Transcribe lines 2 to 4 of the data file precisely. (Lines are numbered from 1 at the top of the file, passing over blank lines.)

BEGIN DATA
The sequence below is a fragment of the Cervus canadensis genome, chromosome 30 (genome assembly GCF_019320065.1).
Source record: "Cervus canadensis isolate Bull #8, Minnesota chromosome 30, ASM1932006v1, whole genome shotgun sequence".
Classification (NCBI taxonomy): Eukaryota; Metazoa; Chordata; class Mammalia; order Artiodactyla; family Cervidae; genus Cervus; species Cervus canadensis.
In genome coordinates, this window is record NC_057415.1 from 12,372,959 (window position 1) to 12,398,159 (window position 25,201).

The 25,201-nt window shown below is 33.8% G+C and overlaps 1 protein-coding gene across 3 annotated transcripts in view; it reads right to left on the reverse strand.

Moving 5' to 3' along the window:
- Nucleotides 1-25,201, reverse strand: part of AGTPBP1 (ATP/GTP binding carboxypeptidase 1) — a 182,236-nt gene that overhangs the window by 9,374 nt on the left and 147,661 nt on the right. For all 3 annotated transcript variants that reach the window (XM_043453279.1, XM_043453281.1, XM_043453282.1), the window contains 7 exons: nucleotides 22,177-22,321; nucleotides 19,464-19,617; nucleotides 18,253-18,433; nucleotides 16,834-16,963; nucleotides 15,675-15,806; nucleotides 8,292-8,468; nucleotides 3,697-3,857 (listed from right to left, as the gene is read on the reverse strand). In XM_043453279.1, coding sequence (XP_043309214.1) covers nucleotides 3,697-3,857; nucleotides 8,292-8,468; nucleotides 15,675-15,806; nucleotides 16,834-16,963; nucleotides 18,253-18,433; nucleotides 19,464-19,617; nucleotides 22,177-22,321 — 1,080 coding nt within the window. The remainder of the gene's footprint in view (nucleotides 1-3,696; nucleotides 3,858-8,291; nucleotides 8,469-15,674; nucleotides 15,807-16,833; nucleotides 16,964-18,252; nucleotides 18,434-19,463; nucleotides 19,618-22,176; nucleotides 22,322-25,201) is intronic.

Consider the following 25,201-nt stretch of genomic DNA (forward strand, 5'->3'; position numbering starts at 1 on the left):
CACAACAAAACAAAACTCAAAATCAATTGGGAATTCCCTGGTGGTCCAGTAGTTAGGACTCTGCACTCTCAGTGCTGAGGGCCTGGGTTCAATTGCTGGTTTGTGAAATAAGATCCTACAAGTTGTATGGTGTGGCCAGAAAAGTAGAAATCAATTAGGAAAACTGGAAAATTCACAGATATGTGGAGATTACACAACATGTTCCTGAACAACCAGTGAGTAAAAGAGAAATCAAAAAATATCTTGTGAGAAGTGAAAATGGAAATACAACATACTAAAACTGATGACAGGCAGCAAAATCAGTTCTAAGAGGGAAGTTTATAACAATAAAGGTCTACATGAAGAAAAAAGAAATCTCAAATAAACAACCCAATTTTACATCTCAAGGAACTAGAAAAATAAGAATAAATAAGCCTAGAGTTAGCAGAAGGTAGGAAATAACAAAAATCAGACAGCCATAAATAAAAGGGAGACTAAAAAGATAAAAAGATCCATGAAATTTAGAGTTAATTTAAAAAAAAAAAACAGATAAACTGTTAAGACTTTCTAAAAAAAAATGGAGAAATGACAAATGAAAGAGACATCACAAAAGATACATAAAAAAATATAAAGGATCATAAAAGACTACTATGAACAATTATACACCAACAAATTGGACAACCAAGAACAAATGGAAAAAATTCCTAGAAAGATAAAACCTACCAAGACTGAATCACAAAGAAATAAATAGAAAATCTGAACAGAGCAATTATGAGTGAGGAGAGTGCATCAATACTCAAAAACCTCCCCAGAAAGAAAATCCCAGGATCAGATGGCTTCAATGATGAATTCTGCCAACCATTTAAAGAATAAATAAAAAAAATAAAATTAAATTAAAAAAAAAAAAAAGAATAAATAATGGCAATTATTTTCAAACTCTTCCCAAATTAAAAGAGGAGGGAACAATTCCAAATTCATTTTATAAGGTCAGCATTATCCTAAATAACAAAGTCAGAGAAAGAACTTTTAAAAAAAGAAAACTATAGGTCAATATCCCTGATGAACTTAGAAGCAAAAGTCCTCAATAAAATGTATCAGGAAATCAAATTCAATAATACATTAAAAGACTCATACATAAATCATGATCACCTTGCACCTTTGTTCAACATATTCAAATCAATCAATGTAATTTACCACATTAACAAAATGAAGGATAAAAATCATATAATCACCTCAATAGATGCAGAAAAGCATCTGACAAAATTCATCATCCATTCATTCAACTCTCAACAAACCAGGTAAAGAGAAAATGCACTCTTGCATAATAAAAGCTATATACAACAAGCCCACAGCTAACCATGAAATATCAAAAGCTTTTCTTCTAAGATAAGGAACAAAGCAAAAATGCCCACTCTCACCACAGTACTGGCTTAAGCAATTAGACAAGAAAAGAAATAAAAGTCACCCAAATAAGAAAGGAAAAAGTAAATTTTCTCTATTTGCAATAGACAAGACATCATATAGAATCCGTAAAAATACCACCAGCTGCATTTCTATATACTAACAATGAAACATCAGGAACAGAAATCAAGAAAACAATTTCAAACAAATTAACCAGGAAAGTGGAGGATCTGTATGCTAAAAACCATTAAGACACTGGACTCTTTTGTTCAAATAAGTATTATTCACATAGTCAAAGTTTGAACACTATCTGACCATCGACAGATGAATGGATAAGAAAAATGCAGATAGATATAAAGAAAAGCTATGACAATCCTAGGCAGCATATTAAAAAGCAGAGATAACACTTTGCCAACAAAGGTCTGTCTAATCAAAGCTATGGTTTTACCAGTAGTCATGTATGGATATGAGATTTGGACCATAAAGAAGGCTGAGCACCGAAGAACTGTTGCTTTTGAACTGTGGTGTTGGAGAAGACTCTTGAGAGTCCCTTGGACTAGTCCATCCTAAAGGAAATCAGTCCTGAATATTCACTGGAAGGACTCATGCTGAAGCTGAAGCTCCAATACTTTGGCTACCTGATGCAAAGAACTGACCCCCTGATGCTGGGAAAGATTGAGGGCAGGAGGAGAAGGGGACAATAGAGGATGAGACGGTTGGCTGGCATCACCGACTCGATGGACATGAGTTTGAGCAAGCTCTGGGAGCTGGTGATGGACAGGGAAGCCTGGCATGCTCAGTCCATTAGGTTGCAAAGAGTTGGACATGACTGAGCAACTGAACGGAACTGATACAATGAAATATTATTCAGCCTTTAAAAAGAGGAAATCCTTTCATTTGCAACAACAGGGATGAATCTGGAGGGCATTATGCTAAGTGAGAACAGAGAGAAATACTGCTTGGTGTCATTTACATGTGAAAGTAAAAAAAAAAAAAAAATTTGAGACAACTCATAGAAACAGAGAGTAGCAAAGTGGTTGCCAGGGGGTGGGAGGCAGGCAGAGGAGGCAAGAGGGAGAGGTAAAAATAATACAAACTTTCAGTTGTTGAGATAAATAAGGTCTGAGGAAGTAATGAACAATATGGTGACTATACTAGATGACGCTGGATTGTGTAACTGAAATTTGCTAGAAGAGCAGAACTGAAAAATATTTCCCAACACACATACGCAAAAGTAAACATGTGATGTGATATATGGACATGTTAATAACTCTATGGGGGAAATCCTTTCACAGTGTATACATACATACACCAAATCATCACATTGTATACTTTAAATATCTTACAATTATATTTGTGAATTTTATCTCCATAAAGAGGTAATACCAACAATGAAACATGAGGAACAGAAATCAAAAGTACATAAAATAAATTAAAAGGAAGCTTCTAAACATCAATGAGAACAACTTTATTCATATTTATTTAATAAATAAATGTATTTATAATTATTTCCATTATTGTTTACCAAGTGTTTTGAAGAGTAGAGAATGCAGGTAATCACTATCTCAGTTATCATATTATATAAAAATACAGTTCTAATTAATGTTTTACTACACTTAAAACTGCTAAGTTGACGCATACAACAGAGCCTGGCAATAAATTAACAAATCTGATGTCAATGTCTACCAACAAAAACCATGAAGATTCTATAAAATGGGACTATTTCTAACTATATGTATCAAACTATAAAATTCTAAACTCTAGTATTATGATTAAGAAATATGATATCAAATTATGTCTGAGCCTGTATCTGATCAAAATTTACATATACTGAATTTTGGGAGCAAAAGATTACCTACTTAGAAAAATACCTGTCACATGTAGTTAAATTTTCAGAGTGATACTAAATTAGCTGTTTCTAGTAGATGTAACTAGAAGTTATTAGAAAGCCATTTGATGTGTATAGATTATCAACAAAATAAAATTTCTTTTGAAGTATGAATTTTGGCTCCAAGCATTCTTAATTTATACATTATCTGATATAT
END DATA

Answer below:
Source record: "Cervus canadensis isolate Bull #8, Minnesota chromosome 30, ASM1932006v1, whole genome shotgun sequence".
Classification (NCBI taxonomy): Eukaryota; Metazoa; Chordata; class Mammalia; order Artiodactyla; family Cervidae; genus Cervus; species Cervus canadensis.
In genome coordinates, this window is record NC_057415.1 from 12,372,959 (window position 1) to 12,398,159 (window position 25,201).